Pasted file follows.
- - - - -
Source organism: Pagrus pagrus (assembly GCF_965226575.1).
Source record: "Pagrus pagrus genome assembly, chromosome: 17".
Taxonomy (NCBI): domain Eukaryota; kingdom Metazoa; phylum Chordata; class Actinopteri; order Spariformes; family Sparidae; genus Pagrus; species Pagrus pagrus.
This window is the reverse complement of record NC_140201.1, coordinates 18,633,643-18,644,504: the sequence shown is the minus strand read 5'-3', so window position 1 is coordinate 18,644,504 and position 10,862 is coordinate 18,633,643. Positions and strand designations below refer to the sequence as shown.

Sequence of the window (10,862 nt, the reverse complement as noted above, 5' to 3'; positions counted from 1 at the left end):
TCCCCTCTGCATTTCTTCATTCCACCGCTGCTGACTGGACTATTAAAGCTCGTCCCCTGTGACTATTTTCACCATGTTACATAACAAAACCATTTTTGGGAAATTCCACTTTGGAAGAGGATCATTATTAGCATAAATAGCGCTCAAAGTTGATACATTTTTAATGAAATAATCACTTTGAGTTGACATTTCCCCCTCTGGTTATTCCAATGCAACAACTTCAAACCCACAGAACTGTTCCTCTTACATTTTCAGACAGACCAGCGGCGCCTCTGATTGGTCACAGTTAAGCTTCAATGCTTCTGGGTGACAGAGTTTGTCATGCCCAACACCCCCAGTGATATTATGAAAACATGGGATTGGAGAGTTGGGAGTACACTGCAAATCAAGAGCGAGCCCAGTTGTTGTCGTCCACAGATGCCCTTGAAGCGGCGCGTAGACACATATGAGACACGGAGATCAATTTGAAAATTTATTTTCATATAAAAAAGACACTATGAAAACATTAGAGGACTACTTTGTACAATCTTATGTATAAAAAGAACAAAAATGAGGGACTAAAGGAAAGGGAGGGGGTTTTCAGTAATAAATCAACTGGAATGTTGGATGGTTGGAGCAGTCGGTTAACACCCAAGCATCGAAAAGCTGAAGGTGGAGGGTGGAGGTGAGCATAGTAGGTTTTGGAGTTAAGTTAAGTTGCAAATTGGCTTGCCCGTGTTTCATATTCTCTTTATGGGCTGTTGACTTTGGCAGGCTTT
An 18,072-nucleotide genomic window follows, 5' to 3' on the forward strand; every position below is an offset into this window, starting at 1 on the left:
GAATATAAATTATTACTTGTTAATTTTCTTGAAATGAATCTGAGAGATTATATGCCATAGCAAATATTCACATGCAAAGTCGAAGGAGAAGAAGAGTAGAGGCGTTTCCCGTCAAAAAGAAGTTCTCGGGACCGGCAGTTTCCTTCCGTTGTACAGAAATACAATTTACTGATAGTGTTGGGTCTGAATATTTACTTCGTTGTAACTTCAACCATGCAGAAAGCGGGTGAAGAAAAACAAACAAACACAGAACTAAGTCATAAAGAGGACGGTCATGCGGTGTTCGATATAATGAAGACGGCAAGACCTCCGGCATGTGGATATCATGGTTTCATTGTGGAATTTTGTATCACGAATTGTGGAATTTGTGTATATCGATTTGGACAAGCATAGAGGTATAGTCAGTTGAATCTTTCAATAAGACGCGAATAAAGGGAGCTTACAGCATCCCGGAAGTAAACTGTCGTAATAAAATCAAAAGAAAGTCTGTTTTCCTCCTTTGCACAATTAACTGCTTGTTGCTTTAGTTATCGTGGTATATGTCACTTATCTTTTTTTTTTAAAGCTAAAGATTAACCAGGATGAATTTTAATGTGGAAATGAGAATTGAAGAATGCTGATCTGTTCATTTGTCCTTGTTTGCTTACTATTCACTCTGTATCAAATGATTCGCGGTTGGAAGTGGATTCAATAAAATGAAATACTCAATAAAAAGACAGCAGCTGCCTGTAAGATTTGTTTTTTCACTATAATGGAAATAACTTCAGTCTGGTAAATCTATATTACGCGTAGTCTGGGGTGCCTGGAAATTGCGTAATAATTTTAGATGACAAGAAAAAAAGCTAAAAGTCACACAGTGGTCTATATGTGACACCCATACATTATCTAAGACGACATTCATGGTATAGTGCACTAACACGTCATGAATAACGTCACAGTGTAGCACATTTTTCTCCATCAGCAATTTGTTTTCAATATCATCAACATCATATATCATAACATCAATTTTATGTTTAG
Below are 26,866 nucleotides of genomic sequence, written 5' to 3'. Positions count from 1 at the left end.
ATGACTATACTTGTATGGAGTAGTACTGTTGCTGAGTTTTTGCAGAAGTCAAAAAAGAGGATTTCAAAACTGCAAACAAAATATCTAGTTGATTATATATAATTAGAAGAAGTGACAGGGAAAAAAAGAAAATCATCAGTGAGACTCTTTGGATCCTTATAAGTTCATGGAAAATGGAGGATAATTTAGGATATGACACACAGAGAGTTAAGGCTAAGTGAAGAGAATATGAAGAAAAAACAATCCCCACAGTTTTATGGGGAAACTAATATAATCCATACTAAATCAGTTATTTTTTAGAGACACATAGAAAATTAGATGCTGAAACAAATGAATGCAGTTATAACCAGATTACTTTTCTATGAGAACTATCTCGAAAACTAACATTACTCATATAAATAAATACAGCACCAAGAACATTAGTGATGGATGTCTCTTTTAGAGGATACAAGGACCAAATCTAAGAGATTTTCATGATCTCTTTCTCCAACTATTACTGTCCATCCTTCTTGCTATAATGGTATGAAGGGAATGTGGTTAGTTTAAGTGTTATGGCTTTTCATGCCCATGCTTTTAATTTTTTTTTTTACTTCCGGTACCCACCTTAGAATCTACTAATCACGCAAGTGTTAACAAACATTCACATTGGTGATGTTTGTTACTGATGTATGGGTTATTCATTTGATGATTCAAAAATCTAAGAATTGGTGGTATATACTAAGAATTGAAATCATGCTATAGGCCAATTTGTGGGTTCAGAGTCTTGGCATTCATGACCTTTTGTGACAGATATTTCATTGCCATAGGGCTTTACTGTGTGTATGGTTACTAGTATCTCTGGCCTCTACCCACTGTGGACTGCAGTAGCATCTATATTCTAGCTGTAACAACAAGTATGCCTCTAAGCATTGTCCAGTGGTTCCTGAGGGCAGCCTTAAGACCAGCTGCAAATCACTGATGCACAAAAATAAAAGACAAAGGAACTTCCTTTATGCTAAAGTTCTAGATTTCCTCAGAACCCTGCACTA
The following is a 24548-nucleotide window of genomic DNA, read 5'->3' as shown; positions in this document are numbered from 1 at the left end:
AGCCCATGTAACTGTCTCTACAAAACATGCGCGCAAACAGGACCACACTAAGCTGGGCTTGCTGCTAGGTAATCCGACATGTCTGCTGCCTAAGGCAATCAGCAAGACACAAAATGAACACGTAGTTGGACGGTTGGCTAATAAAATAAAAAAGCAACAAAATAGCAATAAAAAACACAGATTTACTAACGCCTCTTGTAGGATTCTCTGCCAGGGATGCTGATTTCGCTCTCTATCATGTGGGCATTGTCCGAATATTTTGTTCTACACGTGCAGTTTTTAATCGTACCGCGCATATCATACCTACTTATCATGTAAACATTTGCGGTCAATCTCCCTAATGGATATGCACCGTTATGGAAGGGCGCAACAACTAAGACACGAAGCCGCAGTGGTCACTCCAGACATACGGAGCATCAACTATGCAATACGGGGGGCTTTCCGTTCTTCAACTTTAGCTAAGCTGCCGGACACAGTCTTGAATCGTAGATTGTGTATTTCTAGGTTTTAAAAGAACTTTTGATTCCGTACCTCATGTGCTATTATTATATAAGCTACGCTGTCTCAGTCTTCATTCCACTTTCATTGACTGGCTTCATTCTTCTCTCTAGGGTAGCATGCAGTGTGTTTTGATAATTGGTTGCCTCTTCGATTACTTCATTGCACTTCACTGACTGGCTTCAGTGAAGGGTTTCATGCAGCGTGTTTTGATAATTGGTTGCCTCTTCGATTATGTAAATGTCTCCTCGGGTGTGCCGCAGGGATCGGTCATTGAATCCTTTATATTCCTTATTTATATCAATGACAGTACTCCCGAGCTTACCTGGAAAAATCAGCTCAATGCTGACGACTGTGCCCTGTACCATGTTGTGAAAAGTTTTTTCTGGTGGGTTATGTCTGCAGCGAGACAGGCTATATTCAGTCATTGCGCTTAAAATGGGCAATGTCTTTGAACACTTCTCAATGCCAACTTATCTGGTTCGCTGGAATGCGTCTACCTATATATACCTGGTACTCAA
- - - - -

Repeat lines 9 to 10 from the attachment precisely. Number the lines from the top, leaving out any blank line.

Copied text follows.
Below are 26,866 nucleotides of genomic sequence, written 5' to 3'. Positions count from 1 at the left end.
ATGACTATACTTGTATGGAGTAGTACTGTTGCTGAGTTTTTGCAGAAGTCAAAAAAGAGGATTTCAAAACTGCAAACAAAATATCTAGTTGATTATATATAATTAGAAGAAGTGACAGGGAAAAAAAGAAAATCATCAGTGAGACTCTTTGGATCCTTATAAGTTCATGGAAAATGGAGGATAATTTAGGATATGACACACAGAGAGTTAAGGCTAAGTGAAGAGAATATGAAGAAAAAACAATCCCCACAGTTTTATGGGGAAACTAATATAATCCATACTAAATCAGTTATTTTTTAGAGACACATAGAAAATTAGATGCTGAAACAAATGAATGCAGTTATAACCAGATTACTTTTCTATGAGAACTATCTCGAAAACTAACATTACTCATATAAATAAATACAGCACCAAGAACATTAGTGATGGATGTCTCTTTTAGAGGATACAAGGACCAAATCTAAGAGATTTTCATGATCTCTTTCTCCAACTATTACTGTCCATCCTTCTTGCTATAATGGTATGAAGGGAATGTGGTTAGTTTAAGTGTTATGGCTTTTCATGCCCATGCTTTTAATTTTTTTTTTTACTTCCGGTACCCACCTTAGAATCTACTAATCACGCAAGTGTTAACAAACATTCACATTGGTGATGTTTGTTACTGATGTATGGGTTATTCATTTGATGATTCAAAAATCTAAGAATTGGTGGTATATACTAAGAATTGAAATCATGCTATAGGCCAATTTGTGGGTTCAGAGTCTTGGCATTCATGACCTTTTGTGACAGATATTTCATTGCCATAGGGCTTTACTGTGTGTATGGTTACTAGTATCTCTGGCCTCTACCCACTGTGGACTGCAGTAGCATCTATATTCTAGCTGTAACAACAAGTATGCCTCTAAGCATTGTCCAGTGGTTCCTGAGGGCAGCCTTAAGACCAGCTGCAAATCACTGATGCACAAAAATAAAAGACAAAGGAACTTCCTTTATGCTAAAGTTCTAGATTTCCTCAGAACCCTGCACTA